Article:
Over the next several years, Hatfields and McCoys continued to kill each other in numbers and manners I won’t recount here. Watch the well- documented History Channel mini-series or read any of the accounts if you wish to hear about the full body count. 

More than a century later, in another mountainous region across the world, Lal Bibi, an 18 year old Afghan woman, had not yet had a chance to be anyone’s lover, star-crossed or otherwise.  We don’t know if historical disputes predated the current one involving Lal Bibi’s distant male cousin, Mohammed Issa.  He either had started a relationship with a local girl and was unsuccessful in an attempted elopement or failed to pay the bride price for his fiancĂ©. In any event, the unnamed girl’s family believed it had been wronged.

The Hatfields would have dredged up some charge of trafficking in poppies and if that failed to punish the would-be suitor, they would have shot him and/or several of his male relatives.  In Lal Bibi’s case, when the wronged family failed to obtain a satisfactory settlement, they seized Lal Bibi, who had no involvement in her distant cousin’s alleged wrongdoing, and chained her to a wall, raping and beating her for five days. In addition to her pain and suffering during her kidnapping, once released, her rapes rendered Lal Bibi unmarriageable and shamed; in her society, dead.  

Defying tradition, her family took her to a hospital and then filed a complaint with the governor.  Nevertheless, they say they will kill Lal Bibi if the government does not provide justice for the crimes against her. Lal Bibi, perhaps more accurately, says, “I am already a dead person.” She believes, as apparently her family does, she cannot live with the shame.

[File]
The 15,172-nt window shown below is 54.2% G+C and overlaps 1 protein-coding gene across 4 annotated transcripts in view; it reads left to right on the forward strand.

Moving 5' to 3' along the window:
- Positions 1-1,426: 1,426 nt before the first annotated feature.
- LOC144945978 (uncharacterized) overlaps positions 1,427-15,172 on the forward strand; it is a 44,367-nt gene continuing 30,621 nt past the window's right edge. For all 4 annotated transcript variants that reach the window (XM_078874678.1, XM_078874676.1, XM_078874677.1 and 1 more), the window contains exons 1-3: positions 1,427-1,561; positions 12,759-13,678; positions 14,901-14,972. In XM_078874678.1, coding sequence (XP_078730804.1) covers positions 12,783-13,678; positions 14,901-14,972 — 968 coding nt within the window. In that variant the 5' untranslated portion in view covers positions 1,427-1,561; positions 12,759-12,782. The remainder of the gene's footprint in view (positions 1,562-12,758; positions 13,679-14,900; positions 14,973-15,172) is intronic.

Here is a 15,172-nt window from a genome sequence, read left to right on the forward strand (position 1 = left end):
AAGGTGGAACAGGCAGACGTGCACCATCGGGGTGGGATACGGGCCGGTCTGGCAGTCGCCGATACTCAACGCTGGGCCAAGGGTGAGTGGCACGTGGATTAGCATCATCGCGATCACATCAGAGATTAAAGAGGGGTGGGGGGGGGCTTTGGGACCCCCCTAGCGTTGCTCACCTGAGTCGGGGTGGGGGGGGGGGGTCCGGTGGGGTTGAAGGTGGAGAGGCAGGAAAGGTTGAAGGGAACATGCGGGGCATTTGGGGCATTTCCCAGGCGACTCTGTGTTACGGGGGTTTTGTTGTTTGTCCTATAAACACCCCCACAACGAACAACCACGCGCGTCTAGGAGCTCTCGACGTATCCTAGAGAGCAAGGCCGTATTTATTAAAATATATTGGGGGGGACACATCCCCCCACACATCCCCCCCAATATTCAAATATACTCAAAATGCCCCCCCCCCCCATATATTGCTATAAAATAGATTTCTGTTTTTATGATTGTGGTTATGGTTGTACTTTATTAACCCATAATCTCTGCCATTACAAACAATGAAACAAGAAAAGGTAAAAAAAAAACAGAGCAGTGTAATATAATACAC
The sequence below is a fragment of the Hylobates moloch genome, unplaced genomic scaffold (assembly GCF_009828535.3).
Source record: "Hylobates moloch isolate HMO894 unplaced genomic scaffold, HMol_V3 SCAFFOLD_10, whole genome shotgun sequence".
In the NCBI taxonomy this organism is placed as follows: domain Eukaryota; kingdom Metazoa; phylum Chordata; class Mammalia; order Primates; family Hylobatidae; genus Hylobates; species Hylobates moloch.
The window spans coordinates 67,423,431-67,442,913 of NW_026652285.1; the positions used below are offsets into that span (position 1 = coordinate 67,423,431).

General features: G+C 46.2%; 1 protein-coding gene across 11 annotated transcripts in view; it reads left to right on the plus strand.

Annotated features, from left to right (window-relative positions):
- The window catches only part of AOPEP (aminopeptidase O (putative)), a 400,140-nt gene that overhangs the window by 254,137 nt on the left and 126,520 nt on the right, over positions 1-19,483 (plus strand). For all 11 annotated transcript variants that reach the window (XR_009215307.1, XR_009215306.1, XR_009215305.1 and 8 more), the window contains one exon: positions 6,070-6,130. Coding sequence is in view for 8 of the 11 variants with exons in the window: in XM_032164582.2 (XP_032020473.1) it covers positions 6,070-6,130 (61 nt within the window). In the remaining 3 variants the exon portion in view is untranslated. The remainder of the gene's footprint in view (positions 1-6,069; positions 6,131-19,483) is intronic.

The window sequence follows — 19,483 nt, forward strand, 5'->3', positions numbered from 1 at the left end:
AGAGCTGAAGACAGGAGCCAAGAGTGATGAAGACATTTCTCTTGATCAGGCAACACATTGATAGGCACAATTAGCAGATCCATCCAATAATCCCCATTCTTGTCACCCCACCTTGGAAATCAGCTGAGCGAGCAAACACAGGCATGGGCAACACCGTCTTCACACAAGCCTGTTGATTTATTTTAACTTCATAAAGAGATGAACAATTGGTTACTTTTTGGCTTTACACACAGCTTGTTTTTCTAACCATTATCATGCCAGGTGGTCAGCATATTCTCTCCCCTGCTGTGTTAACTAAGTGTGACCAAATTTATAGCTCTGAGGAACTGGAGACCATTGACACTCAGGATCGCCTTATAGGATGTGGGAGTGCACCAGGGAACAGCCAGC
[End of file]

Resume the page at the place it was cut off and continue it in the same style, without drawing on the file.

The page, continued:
Tribal customs and perhaps genetics, in the case of the Hatfields/ McCoys, play a role in the feuds. The violence between the Hatfields and McCoys may have had its roots more in genetics than in stolen pigs. (“ Medical researchers have discovered that many McCoys suffer from the autosomal dominant Von Hippel–Lindau disease, with approximately 75% of them having tumors on their adrenal glands…The male members of the  (Hatfield) family may have belonged to Y chromosome haplogroup E1b1b” ) http://en.wikipedia.org/wiki/Hatfield-McCoy_feud#Family_genetics 

We don’t know whether a genetic tendency towards aggression in some males in the Afghanistan feud plays a role, but we can see compassion and common sense have not eliminated the age-old desire for revenge. When legal remedies for wrongs are not satisfying, Lal Bibi’s family and her tormentors just like the Hatfields and McCoys take their version of justice into their own hands. In Lal Bibi’s case that means her family will kill their own daughter. 

As Shakespeare, writing for the prince, told the Capulets and Montagues: “All are punished.”   Over the centuries how is it that the insanity of such feuds continues?